A much-loved teacher who was knifed to death in front of pupils was just months away from retiring.
Spanish teacher Ann Maguire, 61, was due to retire in September after working at Corpus Christi Catholic College in Leeds for more than 40 years, chair of governors Martin Dowling said today.
Mr Dowling paid tribute to the "wonderful, dedicated teacher", as did Corpus Christi headteacher Steve Mort, who said Mrs Maguire would have opposed any move towards introducing metal detectors into schools.
The killing of a teacher as she taught her normal Spanish class has prompted calls to look again at security in British schools.
But Mr Mort said his view was that scanning arches were not necessary and people had to remember this was an "isolated" and "unprecedented" incident.
"And I think ultimately Ann Maguire herself, if she was asked that question, would strongly oppose any suggestion that we should have metal detectors in this school," he said.
Mrs Maguire went to Corpus Christi as a student and, last year, the school held a celebration of her 40 years at the school. This year, Mr Dowling said, she moved to working four days a week ahead of her planned retirement in five months' time.
Mr Mort said he last spoke to Mrs Maguire yesterday morning after a staff briefing when she was her usual "bubbly" self.
"She was enjoying the latter end of her career although I know, to Ann, that her service to Corpus Christi was not a career," the headteacher said. "She considered it to be a vocation."
Police are continuing to question a 15-year-old boy who was arrested at the school after he was detained by staff.
The school remained opened today and around 750 of the 1,000 pupils turned up for lessons. All have been offered a range of support and Mr Mort said the 30 children who were closest to the incident have been intensively supported.
Those students leaving tonight said it had been a difficult day as they recalled the events of yesterday morning.
Tia Hope, 14, laid flowers with her mother Paula.
"It was just really depressing," she said. "It was like no one could believe it had actually happened."
Tia said the head brought the children together in an assembly and told them he was proud of how mature they had all been in the last 24 hours.
Her mother said: "Everyone's still just so shocked. Mrs Maguire was one of the best teachers. I really feel for her family."
Other youngsters outside the gates stopped to look at the hundreds of bouquets of flowers which are now spread along a 50-yard stretch of the school's railings.
They said the school was alive with chat about how the youth who attacked Mrs Maguire walked from the back of the class and produced a knife before stabbing her multiple times.
They said another female Spanish teacher went to her aid.
Detective Superintendent Simon Beldon, of West Yorkshire Police, confirmed that Mrs Maguire died from multiple stab wounds.
He said: " The pupils who witnessed this incident are still being interviewed by specialist officers who are very experienced in dealing with child witnesses and will ensure that their safety is paramount.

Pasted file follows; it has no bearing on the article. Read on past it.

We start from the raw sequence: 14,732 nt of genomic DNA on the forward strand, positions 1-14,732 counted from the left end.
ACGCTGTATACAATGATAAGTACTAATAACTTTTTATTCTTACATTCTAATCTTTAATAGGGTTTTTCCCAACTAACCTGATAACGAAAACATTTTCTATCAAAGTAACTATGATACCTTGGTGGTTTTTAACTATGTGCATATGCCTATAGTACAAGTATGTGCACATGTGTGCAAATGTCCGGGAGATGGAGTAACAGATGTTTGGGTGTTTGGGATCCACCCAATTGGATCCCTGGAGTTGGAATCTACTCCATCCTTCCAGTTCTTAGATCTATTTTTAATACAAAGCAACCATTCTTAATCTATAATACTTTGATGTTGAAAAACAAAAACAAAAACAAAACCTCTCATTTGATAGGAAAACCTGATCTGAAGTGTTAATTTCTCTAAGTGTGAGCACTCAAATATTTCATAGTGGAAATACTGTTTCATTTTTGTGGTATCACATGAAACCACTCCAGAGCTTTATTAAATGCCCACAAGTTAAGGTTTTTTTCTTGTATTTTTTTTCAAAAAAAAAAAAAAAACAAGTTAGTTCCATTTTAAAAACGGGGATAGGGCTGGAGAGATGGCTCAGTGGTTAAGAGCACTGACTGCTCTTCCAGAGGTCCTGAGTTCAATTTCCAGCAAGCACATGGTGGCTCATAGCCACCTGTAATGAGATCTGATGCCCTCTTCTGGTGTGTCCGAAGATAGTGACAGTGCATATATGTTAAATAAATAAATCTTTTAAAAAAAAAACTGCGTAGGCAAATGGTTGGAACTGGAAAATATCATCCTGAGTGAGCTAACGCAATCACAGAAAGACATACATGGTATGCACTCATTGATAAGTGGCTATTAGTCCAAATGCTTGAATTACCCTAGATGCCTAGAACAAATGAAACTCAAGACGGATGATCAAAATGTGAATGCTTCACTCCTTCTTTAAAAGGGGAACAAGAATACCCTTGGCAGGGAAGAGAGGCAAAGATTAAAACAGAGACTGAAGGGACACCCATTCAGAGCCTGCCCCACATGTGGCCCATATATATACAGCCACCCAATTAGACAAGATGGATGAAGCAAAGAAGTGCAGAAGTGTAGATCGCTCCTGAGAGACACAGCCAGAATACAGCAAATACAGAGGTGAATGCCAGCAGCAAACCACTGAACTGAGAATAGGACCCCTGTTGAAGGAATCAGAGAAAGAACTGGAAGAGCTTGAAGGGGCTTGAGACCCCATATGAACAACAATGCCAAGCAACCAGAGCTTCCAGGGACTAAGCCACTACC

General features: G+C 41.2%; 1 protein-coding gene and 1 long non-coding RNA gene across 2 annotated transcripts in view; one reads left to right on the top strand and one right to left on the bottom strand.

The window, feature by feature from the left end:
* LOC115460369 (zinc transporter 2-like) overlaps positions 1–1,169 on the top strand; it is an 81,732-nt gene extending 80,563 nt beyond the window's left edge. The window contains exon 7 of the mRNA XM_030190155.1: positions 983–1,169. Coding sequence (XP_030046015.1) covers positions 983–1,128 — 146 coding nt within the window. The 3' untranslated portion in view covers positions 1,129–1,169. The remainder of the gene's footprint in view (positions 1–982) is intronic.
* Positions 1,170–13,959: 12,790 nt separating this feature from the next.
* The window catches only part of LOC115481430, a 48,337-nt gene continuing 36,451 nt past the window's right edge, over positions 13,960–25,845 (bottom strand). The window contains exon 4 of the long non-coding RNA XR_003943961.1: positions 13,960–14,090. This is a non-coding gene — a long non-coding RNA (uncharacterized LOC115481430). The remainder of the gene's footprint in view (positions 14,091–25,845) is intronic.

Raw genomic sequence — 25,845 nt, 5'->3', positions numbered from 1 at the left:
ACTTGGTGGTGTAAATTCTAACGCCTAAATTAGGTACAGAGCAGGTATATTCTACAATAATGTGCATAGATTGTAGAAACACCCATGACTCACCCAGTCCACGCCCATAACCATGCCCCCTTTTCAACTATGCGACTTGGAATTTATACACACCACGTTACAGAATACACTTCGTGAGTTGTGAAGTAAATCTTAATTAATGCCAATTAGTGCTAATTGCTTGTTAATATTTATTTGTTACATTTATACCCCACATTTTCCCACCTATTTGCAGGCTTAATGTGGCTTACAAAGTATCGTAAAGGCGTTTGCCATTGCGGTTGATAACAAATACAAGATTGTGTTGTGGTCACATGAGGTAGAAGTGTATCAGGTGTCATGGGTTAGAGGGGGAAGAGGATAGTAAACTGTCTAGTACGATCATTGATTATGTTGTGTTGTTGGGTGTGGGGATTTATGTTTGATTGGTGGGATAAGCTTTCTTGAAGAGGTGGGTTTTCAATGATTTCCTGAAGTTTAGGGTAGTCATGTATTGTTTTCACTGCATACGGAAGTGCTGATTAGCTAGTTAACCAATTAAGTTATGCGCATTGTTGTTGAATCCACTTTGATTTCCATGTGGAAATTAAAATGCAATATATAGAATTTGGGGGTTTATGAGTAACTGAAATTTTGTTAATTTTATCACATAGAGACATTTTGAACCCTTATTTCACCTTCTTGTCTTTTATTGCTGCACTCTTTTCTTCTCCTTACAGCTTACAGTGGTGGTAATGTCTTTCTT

"This is clearly an unprecedented and tragic incident which has left the school and wider community in a state of shock."
Mrs Maguire's death is thought to be the first time a teacher has been stabbed to death in a British classroom, and the first killing of a teacher in a school since the 1996 Dunblane massacre.
Mr Dowling said: " The children have been absolutely amazing this morning. We've had assemblies, services and the children have responded in a magnificent manner, as have the staff also."
Nigel Richardson, director of children's services at Leeds City Council, also paid tribute to Mrs Maguire.
He said: "Our thoughts and sympathies are with Ann's family, friends and colleagues at this difficult time.
"Ann was an amazing, inspirational teacher, and a pillar of the local community and a real asset to the city of Leeds."
Chief Inspector Nik Adams, who leads neighbourhood policing in the area, paid tribute to all the staff and pupils for coming in.
He said: "This is an horrific incident. It's unprecedented nationally but very much in this local community it's something which has caused a great deal of shock and distress, as you can imagine.
"This is very much an isolated incident. This is not part of a wider problem that exists locally here."
He said the school had been found to have "absolutely no issues in terms of weapons".
Mr Adams added that the incident was "in no way a reflection of either problems or concerns that exist in this school".
Earlier today, many of Mrs Maguire's former pupils attended mass at Corpus Christi Church, which is connected to the school.
Many were in tears as the 150-strong congregation was led in prayers for the popular teacher by Monsignor Paul Fisher.
Mrs Maguire, who was head of Year 11 at the school for more than 10 years, lived in the Moortown area of Leeds with her husband Donald, who is believed to be a retired maths teacher.
She is understood to have two grown-up daughters - professional dancer Emma, who has been a member of the Royal Ballet since 2002, and osteopath Kerry, who also trained as a ballerina.
Mary Bousted, general secretary of the Association of Teachers and Lecturers (ATL), said: "It is with deep sadness that I heard of the tragic death of Ann Maguire at Corpus Christi Catholic College in Leeds.
"Our deepest condolences are with Ann Maguire's family, friends and work colleagues, as well as the pupils at the school.
"We are shocked about the death of this dedicated and loved teacher.
"Teachers are doing vital and essential work with our children and young people every day, and they should not have to face verbal or physical violence. But we should remember that yesterday's events are extremely rare.
"When we learn more about the circumstances, it may be that there are lessons to be learned, but for now, pupils, staff and families need our support."